25 October. Measure for Measure 1. Go online to the Bible. Call up Matthew 7: 1-5. To what does the title of Shakespeare's play refer? Exactly what does Claudio mean by describing human nature as rat-like (1.2.124-30)? See Romans 7: 14-20. 2. The Duke appoints Angelo so that “virtue” will spread throughout Vienna. What is actually spreading through Vienna in 1.2? 1. What do you make of the Duke’s justification for appointing Angelo as his Deputy in 1.3? 3. What kind of character is Isabella (1.4)? What other character is she most like? 4. Angelo and Escalus discuss justice and mercy in 2.1.1-31. What for Escalus is the source of Mercy? Are you impressed by Angelo’s confidence in himself? What do we learn about extending too much mercy in 2.1 135-254? What is Pomepy’s attitude toward it? 5. Isabella (2.2.139-146) thinks that deep in our hearts we all know ourselves and that this knowledge leads us to show mercy. How like Esalus’s idea about mercy in 2.1? 6. Focus on Angelo’s speeches in act 2. How well does he know himself? Consider especially 2.2.169-194 and 2.4.1-17. Does Matthew 5:27-30 clarify this? Do you have any sympathy for Angelo in 2.4.19-30? 2. In what two senses does Isabella uses the word die in her interview with Angelo?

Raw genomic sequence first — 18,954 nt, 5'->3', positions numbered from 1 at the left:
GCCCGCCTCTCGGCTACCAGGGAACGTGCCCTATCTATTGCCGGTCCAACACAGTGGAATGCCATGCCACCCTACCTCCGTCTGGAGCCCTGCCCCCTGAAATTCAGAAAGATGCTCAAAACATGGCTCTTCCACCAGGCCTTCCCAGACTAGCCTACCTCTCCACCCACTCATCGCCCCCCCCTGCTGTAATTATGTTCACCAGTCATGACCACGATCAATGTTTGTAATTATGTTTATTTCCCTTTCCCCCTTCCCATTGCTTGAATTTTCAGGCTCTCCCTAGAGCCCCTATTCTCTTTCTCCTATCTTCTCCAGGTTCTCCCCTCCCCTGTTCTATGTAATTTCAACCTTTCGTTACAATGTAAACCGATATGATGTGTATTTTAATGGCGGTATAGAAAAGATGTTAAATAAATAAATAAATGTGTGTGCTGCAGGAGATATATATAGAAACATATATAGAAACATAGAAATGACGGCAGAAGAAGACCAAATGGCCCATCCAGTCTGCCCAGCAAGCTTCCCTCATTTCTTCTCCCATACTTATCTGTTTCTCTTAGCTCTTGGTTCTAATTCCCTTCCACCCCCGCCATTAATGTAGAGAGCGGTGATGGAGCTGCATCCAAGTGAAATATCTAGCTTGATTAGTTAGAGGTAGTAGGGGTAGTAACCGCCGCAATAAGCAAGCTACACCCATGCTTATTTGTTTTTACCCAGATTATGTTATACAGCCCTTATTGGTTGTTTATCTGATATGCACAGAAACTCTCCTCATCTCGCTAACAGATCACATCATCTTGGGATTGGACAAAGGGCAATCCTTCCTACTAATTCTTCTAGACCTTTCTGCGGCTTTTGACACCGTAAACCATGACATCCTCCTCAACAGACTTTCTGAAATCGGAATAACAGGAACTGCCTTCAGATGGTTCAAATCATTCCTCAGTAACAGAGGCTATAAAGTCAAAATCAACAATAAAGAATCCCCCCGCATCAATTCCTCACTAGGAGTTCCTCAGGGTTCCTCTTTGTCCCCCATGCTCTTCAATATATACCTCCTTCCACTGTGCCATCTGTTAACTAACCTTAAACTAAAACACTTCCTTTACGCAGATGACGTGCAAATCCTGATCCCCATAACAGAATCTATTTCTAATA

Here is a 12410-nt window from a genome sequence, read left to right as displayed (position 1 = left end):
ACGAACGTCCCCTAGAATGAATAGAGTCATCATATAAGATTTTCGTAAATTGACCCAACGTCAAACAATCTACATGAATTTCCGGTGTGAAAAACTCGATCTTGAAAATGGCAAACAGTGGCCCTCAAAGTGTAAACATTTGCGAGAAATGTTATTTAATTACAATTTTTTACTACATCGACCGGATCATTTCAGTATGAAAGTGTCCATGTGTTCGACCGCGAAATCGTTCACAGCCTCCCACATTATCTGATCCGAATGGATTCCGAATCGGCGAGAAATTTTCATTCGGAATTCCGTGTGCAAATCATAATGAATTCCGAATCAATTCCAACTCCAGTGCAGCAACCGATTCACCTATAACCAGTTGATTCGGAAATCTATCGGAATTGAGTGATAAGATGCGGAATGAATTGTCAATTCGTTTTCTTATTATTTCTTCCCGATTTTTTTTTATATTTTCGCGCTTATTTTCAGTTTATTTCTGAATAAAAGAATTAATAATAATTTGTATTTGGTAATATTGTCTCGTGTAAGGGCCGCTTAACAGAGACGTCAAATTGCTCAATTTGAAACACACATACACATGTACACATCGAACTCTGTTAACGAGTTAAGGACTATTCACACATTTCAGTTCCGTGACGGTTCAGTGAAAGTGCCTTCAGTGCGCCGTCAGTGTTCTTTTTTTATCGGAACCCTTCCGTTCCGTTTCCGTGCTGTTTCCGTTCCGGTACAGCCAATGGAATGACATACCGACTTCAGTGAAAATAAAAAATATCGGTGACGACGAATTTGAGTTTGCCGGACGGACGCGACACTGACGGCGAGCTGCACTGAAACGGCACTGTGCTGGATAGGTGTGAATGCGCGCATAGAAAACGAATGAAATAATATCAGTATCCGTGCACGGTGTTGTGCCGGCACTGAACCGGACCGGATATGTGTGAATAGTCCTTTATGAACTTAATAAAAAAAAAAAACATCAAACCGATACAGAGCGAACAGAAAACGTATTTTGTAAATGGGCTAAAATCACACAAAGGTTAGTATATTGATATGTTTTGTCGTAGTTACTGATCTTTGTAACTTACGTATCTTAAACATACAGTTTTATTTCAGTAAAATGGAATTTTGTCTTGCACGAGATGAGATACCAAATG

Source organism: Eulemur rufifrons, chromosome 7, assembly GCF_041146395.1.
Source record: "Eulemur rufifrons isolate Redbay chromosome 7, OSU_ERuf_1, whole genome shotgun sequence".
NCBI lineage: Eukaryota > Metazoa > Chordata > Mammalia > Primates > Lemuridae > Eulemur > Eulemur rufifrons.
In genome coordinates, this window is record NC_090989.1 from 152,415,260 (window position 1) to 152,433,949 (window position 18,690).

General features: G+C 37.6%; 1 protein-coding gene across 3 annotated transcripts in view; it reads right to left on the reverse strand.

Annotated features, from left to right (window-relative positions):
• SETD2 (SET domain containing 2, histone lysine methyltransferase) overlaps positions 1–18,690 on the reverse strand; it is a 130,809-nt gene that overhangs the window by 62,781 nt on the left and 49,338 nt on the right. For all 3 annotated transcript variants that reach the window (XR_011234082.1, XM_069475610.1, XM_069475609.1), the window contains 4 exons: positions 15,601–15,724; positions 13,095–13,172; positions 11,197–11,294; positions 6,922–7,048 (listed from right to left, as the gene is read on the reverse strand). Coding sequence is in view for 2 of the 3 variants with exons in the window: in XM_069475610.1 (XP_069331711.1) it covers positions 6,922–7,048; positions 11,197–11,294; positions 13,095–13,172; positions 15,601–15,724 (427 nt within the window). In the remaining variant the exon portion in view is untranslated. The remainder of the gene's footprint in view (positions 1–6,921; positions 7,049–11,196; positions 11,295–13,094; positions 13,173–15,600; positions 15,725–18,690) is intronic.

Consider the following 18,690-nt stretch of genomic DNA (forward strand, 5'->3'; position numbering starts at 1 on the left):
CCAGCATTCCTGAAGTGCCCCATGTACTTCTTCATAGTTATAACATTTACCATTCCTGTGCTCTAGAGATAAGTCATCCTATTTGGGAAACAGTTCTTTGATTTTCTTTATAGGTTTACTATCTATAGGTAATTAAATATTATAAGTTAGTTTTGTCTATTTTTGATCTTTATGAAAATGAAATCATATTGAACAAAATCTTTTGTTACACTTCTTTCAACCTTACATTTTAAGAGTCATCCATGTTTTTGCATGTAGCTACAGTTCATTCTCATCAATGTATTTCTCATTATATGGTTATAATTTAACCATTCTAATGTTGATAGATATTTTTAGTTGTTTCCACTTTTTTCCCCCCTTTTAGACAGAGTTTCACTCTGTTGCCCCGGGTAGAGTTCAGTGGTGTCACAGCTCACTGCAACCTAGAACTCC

27 October Measure for Measure 1.What do you make of Claudio's attitude after his counseling session with the Friar/Duke (3.1.41-43, 83-85)? Are you horrified by Claudio's change of heart in the meeting with Isabella (3.1.119-138)? Are your horrified by Isabella's attitude toward her brother? 2. What is interesting about the description of Marianna’s love for Angelo in 3.1? Are you satisfied with the Duke's justification for the bed-trick (3.1.241-260)? What function is Mariana intended to serve in this play? 3. What is amusing about the interaction between Lucio and the Friar/Duke in 3.2. 4. At the same time that Isabella is supposedly losing her virginity to Angelo, the Friar/Duke is stalking the prison for a head. What do you make of this parallel? How do Bernadine and Ragozine fit into the play? 5. To what extent might the last scene be read as the Duke’s “play”, engineered to reveal certain attitudes in the characters he judges? The Duke reiterates the idea (5.1.115-117)--for at least the fourth time-- that the source of Mercy involved recognizing faults in ourselves. Why are we reminded at this point? 6. Are you satisfied with the Duke's explanation for withholding from Isabella the information about Claudio's escape from death (4.3.107-111)? What about his willingness to execute Bernadine who is spiritually unprepared for death (4.3.64-65)? 7. Read Matthew 5: 43-48. Does this explain Isabella's decision to plead for Angelo's life (5.1.452-462)? Is this the source of mercy? If so, how does it impact the ending of the play?